During the early 1900s, Dr. Irion served as president of the Louisiana State Dental Association. He also served as secretary treasurer of that state association for more than 20 years. Dr. Irion was known as a conservationist. He eventually became Commissioner of the Louisiana Department of Conservation with an office in New Orleans, where he served until 1929. He was appointed by Louisiana Governor Henry L. Fuqua in 1925 to serve out the term of the deceased commissioner M. L. Alexander. This appointment led to a heated political fight that continued for years.
As the story goes, Commissioner Alexander had been appointed to that position by John M. Parker, Governor of Louisiana from 1920-1924. Alexander died during Parker’s term as governor. Following Alexander’s death Parker appointed W. J. Everett to fill that post. When Fuqua was elected governor in 1924, he removed Commissioner Everette from office and replaced him with Dr. Irion in August of 1925. It seems Everett was using his position to grant fur business owners from New Orleans and Shreveport access to trapping animals on the Rockefeller-Sage and state wildlife refuges. Irion canceled the privileges given by Everett claiming the agreements were contrary to a ruling by the state attorney general in November of 1924.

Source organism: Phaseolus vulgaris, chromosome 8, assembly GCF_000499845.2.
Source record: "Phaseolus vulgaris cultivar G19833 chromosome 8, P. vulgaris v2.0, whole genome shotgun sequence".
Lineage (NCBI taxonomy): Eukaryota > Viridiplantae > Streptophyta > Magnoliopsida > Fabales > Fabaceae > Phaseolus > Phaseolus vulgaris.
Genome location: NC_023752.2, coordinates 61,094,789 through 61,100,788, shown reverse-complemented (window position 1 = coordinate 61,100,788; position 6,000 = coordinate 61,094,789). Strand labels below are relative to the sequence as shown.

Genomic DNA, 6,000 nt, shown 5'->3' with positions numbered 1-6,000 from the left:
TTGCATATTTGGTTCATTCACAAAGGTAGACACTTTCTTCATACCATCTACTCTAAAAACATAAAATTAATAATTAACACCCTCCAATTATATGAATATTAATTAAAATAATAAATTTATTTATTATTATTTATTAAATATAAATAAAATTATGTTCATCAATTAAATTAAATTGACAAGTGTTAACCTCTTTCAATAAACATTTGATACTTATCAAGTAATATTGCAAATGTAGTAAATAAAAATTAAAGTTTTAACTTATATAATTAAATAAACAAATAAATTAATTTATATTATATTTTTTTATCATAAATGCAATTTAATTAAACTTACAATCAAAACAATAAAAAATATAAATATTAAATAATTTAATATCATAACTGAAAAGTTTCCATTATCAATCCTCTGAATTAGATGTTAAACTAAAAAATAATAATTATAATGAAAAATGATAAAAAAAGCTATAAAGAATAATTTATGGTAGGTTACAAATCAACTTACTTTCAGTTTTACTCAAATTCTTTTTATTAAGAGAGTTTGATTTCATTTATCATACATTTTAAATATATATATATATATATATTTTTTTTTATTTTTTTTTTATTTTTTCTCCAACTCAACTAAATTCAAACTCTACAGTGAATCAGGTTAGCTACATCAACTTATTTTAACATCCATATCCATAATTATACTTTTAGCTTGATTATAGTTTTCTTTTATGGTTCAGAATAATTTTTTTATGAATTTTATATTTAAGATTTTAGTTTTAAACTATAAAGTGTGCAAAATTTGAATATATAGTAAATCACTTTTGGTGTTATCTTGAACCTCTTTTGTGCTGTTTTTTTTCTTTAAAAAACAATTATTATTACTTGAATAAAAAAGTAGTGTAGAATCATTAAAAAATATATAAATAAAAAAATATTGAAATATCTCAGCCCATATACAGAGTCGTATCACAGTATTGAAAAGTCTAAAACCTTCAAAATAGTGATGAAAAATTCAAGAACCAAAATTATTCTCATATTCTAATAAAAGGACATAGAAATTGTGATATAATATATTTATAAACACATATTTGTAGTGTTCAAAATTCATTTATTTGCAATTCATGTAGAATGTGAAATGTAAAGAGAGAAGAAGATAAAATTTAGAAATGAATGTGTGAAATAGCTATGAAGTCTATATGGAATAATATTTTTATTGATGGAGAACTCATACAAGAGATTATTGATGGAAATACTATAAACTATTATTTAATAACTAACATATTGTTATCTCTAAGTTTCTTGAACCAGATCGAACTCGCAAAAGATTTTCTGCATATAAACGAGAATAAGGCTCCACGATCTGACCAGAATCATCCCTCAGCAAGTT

Fur dealers and Everett’s supporters were upset by the cancellation, and they soon began to call for Dr. Irion to be removed from office. Rumors were circulated accusing Irion of a number of different offenses, with the story covered by newspapers throughout the state. Following Governor Fuqua’s death in 1926, Lt. Governor Oramel H. Simpson took over as Governor and called for Dr. Irion to resign as commissioner, charging him with “reckless and wanton expenditures of state funds.” Irion denied the charge and demanded proof. He also refused to resign as the Conservation Department head.
In 1927 the courts got involved in the dispute. Every court decision was appealed by the opposing side, and the appeals went on and on. In 1928, Huey Long was elected as Louisiana’s Governor. He soon called for Dr. Irion to be removed from office. When Irion refused to do so, Long threatened to call in the state militia to remove him from the department. Finally, Dr. Irion gave up the fight, relinquishing his position to Robert S. Maestri in December of 1929.
Dr. Irion continued to live in New Orleans for the remaining years of his life. He frequently visited with friends in Opelousas over the years. His wife Helen Lastrapes Irion died in 1947. Dr. V. K. Irion died at his home in New Orleans on March 18, 1948. He was survived by two sisters and several nieces and nephews.